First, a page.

Apologies not accepted.
Mini took the Los Angeles Auto Show by storm earlier this week unveiling its most powerful and fastest model in history. The new John Cooper Works GP is here with massive amounts of grunt, dramatic aerodynamics, and an automatic transmission. Bummer.
However, it turns out Mini has a very excusatory reason for not offering a stick-shift ‘box for its latest and greatest hot hatch. Speaking to Autoblog.com during the LA show, representatives of the company confirmed Mini just doesn’t have a manual transmission currently available that could handle the 2.0-liter turbo’s 301 horsepower (231 kilowatts) and 332 pound-feet (450 Newton-meters) of twist. See, while they could probably invest in a new gearbox, there’s no way the limited run of just 3,000 examples would create a successful business case for such a development.
On the other hand, BMW already has a quick-shift automatic developed for that engine, which is also used in the John Cooper Works Countryman, and Clubman, as well as some small BMWs like the M135i. Purists may not be happy to hear that but it seems that an automatic was the only logical solution for the new JCW GP.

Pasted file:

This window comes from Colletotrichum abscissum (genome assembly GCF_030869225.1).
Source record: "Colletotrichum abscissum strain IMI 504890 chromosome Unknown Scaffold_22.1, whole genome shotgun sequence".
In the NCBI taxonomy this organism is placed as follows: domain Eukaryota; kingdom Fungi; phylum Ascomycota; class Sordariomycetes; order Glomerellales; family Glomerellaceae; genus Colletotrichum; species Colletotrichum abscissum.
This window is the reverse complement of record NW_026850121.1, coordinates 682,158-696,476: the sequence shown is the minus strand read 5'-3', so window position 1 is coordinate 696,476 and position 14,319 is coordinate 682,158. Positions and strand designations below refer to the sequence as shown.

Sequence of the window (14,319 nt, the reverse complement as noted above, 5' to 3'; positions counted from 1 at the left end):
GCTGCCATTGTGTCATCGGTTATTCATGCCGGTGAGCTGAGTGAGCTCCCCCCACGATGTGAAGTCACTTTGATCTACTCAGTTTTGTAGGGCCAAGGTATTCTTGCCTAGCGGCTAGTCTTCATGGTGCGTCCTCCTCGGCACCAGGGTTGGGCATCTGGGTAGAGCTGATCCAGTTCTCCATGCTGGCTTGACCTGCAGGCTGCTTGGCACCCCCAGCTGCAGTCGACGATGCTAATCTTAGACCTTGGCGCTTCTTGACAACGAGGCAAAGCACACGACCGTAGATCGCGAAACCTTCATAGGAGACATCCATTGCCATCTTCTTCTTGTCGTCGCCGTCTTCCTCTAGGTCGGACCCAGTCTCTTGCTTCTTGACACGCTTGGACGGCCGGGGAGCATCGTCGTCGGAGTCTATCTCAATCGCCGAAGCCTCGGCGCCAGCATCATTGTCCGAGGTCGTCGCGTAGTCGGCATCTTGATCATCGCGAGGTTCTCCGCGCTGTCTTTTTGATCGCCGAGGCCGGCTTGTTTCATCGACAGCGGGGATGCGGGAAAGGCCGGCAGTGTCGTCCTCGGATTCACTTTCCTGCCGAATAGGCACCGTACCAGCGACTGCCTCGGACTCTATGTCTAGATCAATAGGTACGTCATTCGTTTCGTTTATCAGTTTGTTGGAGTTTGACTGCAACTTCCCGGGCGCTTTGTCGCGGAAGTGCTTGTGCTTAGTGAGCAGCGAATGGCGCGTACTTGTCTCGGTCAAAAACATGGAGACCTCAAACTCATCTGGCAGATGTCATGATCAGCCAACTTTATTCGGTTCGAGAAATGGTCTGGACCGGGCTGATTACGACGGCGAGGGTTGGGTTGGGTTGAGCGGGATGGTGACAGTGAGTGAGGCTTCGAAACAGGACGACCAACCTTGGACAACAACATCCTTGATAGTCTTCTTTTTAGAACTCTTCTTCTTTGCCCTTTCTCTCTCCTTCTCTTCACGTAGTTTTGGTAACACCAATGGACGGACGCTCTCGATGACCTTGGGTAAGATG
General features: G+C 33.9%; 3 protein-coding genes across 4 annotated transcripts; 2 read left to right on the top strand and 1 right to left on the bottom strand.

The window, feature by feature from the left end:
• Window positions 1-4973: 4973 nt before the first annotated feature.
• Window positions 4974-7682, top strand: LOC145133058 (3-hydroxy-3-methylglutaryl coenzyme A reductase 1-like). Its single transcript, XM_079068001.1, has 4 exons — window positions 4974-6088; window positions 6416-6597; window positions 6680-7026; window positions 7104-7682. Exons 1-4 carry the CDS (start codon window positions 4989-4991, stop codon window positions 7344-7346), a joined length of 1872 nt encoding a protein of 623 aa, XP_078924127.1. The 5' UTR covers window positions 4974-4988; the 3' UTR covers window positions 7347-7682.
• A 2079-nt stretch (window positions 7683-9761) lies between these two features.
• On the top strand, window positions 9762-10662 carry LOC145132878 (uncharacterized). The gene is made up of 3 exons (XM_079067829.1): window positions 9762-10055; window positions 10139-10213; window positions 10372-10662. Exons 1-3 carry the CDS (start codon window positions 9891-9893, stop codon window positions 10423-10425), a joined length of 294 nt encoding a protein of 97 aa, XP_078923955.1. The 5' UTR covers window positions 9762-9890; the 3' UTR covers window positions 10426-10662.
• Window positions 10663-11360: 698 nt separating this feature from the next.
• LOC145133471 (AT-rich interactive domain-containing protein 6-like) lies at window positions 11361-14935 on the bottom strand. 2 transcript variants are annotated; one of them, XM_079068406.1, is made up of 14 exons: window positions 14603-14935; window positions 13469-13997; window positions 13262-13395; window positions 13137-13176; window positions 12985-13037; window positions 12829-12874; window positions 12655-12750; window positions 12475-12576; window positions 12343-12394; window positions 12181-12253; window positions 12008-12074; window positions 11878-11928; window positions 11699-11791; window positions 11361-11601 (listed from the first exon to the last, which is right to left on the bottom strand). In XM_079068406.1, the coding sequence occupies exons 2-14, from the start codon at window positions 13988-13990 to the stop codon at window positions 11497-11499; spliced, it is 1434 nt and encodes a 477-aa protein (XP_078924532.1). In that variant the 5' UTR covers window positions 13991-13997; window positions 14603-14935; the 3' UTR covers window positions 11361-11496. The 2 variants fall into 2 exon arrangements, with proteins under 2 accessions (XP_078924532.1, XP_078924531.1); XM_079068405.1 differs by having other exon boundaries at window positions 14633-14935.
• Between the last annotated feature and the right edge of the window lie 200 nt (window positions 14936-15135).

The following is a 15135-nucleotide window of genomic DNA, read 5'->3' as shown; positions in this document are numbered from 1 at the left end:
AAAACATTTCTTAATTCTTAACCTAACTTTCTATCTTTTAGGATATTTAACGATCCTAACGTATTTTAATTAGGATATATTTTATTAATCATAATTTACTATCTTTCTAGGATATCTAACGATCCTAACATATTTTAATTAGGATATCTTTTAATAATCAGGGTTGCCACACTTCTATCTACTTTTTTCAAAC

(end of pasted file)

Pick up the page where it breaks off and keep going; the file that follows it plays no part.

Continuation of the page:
Gallery: Mini John Cooper Works GP (2020)
Mini also revealed to the online publication that the carbon fiber fender flares at the front are not there just for show. They actually accommodate the pocket rocket’s wider track and tires, but also help direct airflow and reduce drag. And, to make things even more interesting, the British company said the fender flares are made of carbon fiber that comes from leftovers from BMW i3 and i8 production. Awesome!
If you like what you see and read, better hurry up. Mini plans to build no more than 3,000 units with pricing for the United States starting at $44,900. Deliveries are scheduled to kick off in March 2020.